Google is shelving its Gmail App for BlackBerry to focus on mobile Web browsing software for its core messaging application. The news comes as Research In Motion struggles.
Google (NASDAQ:GOOG) Nov. 9 said it is giving up the ghost on its Gmail App for BlackBerry
to focus on
improving Gmail in the mobile Web browser.
Google launched Gmail for BlackBerry as a native
application users install on their Research In Motion (NASDAQ:RIMM) BlackBerry
smartphones. As of Nov. 22, the company will cease supporting the app,
which means users won't be able to download it.
Existing Gmail for BlackBerry users will be able to continue
using the app as installed on their phones, but there won't be any more updates
or maintenance help if the app breaks down. Google Apps for Business,
Government and Education customers using Google Apps Connector for BlackBerry
Enterprise Server will continue to be supported.
"Over this past year, we've focused efforts on
building a great Gmail experience in the mobile browser and will continue
investing in this area," Google said in a statement, adding that BlackBerry
users can continue to access Gmail through the mobile Web app here
in their BlackBerry Web browser.
The news comes as RIM is hemorrhaging smartphone market
share worldwide as consumers and businesses increasingly choose Apple's
(NASDAQ:AAPL) iPhone and handsets based on Google's Android operating system.
According to the latest IDC statistics, RIM has lost 5 percentage points of global
market share from the third quarter 2010 through the third quarter this year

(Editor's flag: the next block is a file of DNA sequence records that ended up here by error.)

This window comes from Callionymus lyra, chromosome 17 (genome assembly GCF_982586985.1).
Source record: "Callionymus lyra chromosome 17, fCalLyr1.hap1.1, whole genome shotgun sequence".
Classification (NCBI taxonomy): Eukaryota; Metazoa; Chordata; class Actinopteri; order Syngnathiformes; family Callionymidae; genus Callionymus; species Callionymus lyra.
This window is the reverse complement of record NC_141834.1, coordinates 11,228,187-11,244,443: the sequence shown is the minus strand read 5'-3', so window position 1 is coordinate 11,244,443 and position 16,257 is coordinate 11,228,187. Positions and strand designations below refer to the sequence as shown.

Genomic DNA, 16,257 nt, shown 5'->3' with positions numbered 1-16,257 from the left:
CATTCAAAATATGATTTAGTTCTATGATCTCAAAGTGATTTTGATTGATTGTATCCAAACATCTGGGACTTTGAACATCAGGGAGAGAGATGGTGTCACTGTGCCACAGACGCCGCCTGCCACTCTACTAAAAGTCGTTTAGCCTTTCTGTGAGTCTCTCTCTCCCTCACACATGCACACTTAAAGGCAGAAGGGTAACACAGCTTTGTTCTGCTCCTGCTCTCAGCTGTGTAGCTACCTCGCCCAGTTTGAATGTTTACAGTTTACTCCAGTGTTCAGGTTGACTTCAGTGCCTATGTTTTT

dropping from 15 percent to 10 percent.
Delays of new phones and service outages aren't helping
either; the company just experienced its second outage in as many months. In
October, BlackBerry service crashed worldwide for three days. On Nov. 9, the
service went wonky again, with users in Europe, the Middle East, India and
Africa struggling to get email and browse the Web.
And now Google's slap in the face to BlackBerry, via
Gmail. Industry analyst Jack Gold said that while Google's move is not good
news for RIM, he wasn't sure how many BlackBerry users use the native Gmail
"I suspect there will be some BB users who see this
negatively," Gold told eWEEK
. "But frankly, most business users
connect to corporate mail via BES [BlackBerry Enterprise Server] (and companies
usually turn off the ability to connect to personal email), and many consumers
probably don't use the enhanced Gmail feature anyway (instead just using the
BIS/email client). So this may not be such a big thing."
Current Analysis analyst Avi Greengart said the move is par
for the course for Google, but bad news for RIM, adding:
"The BlackBerry brand is
nearly synonymous with mobile email, but its non-BES email capabilities have
long been just average. RIM needs to take this opportunity to build
best-in-class support for Gmail directly into the native BlackBerry email